Bayswater Twilight Markets  Bayswater Twilight Markets 

#3 Bayswater Twilight Markets 

The town centre comes alive on the first Friday of every month with the ever-popular Twilight Markets. From 5pm to 8.30pm, you can enjoy a range of international cuisine including French, Thai, American BBQ and Moroccan, plus live music, kids’ activities and drinks. In summer, the markets are held at Bert Wright Park and during winter you'll find them at the Bayswater Hotel car park.

arts, history and heritage arts, history and heritage

#4 Culture – arts, history and heritage

Bayswater is full of creatives including musicians, painters, photographers, writers and sculptors, with many of them working professionally on a national and international level. This artistic vibe has infused the town centre, adding to the rich culture of the area.

Located on the Swan River, Bayswater’s history goes back tens of thousands of years as an important site for nourishment and shelter for Whadjuk people. In the early days of colonial settlement, the area was used for agriculture and dairies. Later, soldiers and their families established themselves in the suburb after the First and Second World Wars. 

Bayswater’s heritage is visible throughout the town centre, particularly on Murray and Veitch Streets, and in heritage venues including King Somm Bar and King William Antiques. There is also a local museum and the headquarters of the Bayswater Historical Society in the heritage-listed Halliday House Heritage Centre (an early colonial homestead), just a short trip across Guildford Road.

While in the neighbourhood, there's no better place to immerse yourself in the local art scene than Laneway Art Space – an art school, gallery and event space on the laneway off Whatley Crescent. It’s a unique experience for artists and art lovers alike; and the laneway mural by internationally renowned Bayswater artist Graeme Miles Richards truly brings the space to life.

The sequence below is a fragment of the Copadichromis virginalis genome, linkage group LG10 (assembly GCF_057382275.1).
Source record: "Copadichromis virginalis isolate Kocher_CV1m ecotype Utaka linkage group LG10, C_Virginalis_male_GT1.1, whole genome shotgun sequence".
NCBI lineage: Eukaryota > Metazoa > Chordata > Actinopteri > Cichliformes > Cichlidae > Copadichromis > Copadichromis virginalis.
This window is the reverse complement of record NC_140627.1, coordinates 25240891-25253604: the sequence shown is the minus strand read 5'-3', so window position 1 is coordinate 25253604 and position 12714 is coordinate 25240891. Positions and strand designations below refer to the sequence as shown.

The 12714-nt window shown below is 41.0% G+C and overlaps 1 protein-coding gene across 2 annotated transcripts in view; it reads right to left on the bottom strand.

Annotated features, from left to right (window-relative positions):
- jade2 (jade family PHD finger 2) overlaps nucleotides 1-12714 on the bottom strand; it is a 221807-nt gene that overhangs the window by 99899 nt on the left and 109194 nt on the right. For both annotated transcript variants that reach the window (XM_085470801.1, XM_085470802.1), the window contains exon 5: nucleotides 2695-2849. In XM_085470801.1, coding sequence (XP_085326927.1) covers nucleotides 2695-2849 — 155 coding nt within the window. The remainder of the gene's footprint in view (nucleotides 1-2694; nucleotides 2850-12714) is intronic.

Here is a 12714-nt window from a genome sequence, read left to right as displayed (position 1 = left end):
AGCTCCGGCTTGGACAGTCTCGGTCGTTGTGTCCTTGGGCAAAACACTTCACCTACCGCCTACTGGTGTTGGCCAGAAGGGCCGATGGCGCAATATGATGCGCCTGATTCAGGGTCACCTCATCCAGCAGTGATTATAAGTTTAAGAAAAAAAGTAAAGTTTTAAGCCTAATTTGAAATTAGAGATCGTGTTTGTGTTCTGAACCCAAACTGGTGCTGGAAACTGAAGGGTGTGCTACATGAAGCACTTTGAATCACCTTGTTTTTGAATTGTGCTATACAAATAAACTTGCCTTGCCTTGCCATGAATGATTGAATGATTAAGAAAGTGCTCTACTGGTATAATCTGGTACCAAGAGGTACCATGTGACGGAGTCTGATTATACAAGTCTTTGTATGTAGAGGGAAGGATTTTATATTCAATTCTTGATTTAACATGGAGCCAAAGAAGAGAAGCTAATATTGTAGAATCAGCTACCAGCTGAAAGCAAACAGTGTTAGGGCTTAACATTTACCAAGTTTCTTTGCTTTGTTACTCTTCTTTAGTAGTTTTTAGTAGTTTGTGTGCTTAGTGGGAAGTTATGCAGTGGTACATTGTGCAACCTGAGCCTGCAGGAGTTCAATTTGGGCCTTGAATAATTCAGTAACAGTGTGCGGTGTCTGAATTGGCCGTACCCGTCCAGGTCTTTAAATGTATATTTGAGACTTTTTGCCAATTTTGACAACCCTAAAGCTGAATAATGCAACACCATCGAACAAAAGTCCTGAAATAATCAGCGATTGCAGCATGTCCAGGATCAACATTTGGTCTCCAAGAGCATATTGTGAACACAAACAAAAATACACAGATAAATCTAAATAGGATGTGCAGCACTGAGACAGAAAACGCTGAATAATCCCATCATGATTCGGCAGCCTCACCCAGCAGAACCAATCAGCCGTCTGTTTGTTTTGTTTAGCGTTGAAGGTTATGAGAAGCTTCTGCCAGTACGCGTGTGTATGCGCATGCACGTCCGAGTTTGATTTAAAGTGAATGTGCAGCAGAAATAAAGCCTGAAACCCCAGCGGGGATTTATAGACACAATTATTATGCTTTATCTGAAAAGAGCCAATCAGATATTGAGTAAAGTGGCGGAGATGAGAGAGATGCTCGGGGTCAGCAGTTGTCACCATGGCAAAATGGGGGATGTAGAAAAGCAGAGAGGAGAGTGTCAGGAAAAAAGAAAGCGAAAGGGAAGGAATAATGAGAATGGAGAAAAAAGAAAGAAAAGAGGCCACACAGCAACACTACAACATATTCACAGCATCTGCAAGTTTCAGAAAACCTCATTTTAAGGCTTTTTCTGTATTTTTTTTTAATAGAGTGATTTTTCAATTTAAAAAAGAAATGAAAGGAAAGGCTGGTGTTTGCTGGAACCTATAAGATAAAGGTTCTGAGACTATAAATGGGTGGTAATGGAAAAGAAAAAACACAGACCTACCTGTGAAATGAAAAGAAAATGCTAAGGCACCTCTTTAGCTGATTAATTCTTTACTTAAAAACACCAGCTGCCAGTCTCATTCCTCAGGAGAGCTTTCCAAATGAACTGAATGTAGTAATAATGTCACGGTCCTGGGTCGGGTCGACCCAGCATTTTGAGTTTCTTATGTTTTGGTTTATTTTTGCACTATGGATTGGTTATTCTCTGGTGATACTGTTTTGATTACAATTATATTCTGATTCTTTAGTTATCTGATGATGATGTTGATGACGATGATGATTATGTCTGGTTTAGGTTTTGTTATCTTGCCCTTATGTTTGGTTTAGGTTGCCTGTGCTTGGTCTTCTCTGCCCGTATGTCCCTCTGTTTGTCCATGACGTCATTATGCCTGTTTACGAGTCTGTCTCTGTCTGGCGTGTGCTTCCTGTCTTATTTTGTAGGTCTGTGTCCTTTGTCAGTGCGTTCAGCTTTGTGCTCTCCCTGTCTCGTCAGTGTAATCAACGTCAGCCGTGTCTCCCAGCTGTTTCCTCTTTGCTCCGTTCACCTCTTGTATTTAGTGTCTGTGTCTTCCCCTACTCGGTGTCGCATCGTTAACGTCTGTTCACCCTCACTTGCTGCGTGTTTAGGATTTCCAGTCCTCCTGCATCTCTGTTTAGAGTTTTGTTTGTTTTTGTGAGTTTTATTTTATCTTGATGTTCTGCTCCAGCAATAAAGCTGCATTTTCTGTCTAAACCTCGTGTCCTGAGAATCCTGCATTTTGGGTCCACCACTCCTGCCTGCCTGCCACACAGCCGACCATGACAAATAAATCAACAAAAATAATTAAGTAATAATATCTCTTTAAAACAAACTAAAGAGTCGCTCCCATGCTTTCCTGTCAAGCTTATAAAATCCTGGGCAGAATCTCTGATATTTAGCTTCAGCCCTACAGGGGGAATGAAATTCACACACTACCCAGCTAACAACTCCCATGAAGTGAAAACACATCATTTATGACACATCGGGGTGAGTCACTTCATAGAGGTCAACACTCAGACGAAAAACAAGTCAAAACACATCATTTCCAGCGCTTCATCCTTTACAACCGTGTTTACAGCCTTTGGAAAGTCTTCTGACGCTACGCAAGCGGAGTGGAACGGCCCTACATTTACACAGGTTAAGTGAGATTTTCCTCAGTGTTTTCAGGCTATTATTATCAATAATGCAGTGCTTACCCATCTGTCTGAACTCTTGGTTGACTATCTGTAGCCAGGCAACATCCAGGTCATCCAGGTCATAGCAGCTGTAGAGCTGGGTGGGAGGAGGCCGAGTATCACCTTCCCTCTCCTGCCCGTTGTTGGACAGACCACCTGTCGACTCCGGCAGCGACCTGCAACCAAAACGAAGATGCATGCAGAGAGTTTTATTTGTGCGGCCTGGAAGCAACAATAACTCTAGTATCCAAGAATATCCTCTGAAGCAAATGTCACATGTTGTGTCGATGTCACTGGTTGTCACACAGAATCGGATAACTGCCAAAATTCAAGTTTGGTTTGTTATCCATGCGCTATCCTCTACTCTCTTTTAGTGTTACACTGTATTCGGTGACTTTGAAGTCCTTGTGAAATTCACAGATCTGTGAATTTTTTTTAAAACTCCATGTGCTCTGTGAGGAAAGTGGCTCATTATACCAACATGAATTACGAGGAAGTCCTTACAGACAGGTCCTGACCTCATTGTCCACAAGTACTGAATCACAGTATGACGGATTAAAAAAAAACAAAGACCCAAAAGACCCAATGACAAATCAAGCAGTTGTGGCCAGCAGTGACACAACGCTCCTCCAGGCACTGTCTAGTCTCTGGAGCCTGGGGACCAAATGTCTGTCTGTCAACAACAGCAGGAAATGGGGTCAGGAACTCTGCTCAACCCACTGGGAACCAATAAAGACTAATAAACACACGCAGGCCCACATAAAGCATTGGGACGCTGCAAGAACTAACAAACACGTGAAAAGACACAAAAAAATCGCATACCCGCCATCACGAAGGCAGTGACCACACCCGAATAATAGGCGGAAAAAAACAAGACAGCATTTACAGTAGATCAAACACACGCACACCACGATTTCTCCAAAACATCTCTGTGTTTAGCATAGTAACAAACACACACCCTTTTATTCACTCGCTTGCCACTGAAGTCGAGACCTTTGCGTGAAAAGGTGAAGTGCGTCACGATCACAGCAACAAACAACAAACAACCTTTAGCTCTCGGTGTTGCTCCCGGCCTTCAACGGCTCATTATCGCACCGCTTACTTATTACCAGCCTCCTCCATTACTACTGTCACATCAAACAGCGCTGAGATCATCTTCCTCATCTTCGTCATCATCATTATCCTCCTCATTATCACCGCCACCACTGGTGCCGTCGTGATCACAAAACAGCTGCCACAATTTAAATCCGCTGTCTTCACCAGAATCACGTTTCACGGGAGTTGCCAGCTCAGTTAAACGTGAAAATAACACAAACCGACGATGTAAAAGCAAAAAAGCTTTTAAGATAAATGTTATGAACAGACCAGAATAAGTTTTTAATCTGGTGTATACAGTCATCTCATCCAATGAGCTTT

Getting there and around

There are plenty of ways to get to Bayswater, which is only 7 kilometres from Perth's CBD.

Bayswater is on the Midland Line, which runs between Perth City and Midland. Trains run every 10 minutes for most of the day and it takes 12 minutes to get to Bayswater Train Station from Perth CBD. View the Midland Line timetable.

Bayswater is well served by Transperth’s bus service. Main bus routes travelling to Bayswater are Bus 48 from Perth City, Bus 998 from Murdoch Station and Bus 999 from Shenton Park Station. 

Cycle or walk
Cyclists and pedestrians can easily access Bayswater via the Perth-Midland Principal Shared Path – a protected cycle path running alongside the train line. The path also caters for prams, scooters, skates and wheelchairs. This dual-use pathway passes the café and retail precincts in Maylands and Bayswater, historic Guildford, and Perth’s premier railway museum and Bassendean. Find out more information and trail guide advice.

If you choose to travel by private car rather than rideshare or other modes of transport, there is street parking throughout the town centre. Main parking areas include Olfe Street at the edge of Bert Wright Park off King William Street, and a car park off Hamilton Street, which provides easy access to King William Street and Whatley Crescent. Public parking in the town centre is free of charge.